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How parents can help foster good sibling relationships

Sibling relationships are the longest relationships in most people’s lives — they begin in early childhood and last into old age. Many factors impact the nature of sibling relationships, including characteristics of the siblings themselves, such as gender and age differences between siblings, and each sibling’s personality and interests. Parents’ behaviors also matter. Here are some tips for parents on how to promote positive sibling relationships:

▪ Set high expectations by telling your children how important it is to you that they treat one another with kindness and courtesy and that they remain close to and supportive of one another throughout their lives.

▪ Praise your children for playing well together and for their thoughtful and helpful behavior to one another. Be specific about behaviors that you appreciate, such as, “It was so nice of you to spend time playing with Pat when you really wanted to go hang out with your friends.”

▪ Provide consistent, positive and developmentally appropriate expectations and rules and follow through with appropriate consequences for rule violations.

▪ Help your children learn to calm down and control their behavior when they become upset with one another, such as by taking deep breaths or going to a quiet place where they can be alone until they are ready to work on solving a problem.

▪ Encourage your children to pay attention to and correctly name their own and their siblings’ feelings. Children should understand that we can’t help how we feel, but that there are appropriate and inappropriate ways to behave in response to our feelings.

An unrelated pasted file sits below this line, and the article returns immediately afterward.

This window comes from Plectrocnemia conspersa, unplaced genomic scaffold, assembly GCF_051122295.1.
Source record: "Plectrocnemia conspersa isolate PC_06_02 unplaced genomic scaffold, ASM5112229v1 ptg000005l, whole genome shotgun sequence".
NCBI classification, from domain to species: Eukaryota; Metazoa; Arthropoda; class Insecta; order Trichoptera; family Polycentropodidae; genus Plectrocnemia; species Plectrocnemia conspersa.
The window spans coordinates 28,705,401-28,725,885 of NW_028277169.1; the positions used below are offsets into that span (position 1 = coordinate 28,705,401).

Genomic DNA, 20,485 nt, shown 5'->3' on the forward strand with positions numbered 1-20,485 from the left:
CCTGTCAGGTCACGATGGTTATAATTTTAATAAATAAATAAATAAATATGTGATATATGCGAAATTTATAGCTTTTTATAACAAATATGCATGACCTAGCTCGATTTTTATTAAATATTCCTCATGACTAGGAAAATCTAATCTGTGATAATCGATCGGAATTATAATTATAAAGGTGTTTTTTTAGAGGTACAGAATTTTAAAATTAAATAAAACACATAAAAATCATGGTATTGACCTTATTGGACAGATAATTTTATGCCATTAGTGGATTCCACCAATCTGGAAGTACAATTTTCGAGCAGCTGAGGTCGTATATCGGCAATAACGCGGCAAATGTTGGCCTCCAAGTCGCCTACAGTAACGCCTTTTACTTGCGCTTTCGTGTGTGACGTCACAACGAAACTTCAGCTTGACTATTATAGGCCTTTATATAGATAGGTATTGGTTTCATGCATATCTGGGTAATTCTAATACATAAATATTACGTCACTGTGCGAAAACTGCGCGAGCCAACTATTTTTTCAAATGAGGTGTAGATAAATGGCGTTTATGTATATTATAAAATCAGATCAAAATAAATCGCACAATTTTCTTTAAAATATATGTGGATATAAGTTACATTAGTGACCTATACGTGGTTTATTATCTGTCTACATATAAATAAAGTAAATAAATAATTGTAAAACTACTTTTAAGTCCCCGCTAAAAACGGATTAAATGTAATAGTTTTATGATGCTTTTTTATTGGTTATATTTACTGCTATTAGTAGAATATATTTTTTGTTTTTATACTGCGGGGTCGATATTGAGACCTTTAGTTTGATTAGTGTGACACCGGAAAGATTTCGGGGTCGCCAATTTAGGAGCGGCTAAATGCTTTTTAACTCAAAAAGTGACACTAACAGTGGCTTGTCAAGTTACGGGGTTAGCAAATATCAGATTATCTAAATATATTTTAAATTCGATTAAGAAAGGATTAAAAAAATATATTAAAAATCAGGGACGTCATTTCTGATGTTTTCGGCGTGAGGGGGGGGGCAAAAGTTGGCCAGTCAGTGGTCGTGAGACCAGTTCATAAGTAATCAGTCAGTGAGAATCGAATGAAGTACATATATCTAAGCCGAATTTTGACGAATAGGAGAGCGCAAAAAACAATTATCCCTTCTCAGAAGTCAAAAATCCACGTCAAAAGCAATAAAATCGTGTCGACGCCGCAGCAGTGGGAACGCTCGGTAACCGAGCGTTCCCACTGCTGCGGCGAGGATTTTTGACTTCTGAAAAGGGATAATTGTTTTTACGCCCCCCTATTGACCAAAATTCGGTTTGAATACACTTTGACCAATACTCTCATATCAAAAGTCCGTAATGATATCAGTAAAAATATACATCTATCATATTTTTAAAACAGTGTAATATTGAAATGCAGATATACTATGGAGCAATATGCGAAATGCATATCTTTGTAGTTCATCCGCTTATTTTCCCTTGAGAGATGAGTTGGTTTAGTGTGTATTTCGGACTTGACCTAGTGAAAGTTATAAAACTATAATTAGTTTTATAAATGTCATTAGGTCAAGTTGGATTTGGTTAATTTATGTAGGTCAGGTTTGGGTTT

▪ Establish family norms about how siblings resolve competing interests or desires, such as through a coin toss or a “rock, paper, scissors” match.

▪ Set clear expectations and do not tolerate physical or verbal aggression between siblings. Remember that it often takes two to tango, so avoid taking sides when conflicts occur.

▪ Supervise young siblings’ time together and monitor the shared activities of older siblings.

▪ Set a good example by showing how you control your own temper and resolve disagreements in fair and constructive ways.

Parents also can limit sibling rivalry by being careful not to show favoritism toward one of their children. Some tips to reduce sibling rivalry:

▪ Avoid taking sides in sibling conflicts; focus instead on coaching and monitoring siblings’ efforts to resolve their own problems.

▪ Treating children fairly doesn’t always mean treating them the same. When parents explain their reasons for differential treatment and children see differential treatment as fair, siblings are less likely to experience rivalry.

▪ Spend some individual time with each child, but also plan and participate in activities you and your children can enjoy together.

▪ Talk to each child about their special and unique qualities — and also about the qualities they share with their siblings.

▪ Foster children’s sense of identity with their family.

To learn more, join us for our March 21 Straight Talk session, “Love, Hate, Tolerate: The Puzzles of Sibling Relationships.”

Susan McHale, Ph.D., is a distinguished professor of human development and professor of demography at Penn State University.

If you go

What: Straight Talk: “Love, Hate, Tolerate: The Puzzles of Sibling Relationships”

When: 7-8:30 p.m. March 21

Where: Mount Nittany Middle School, 656 Brandywine Drive, State College

Info: 231-1070, ces11@scasd.org

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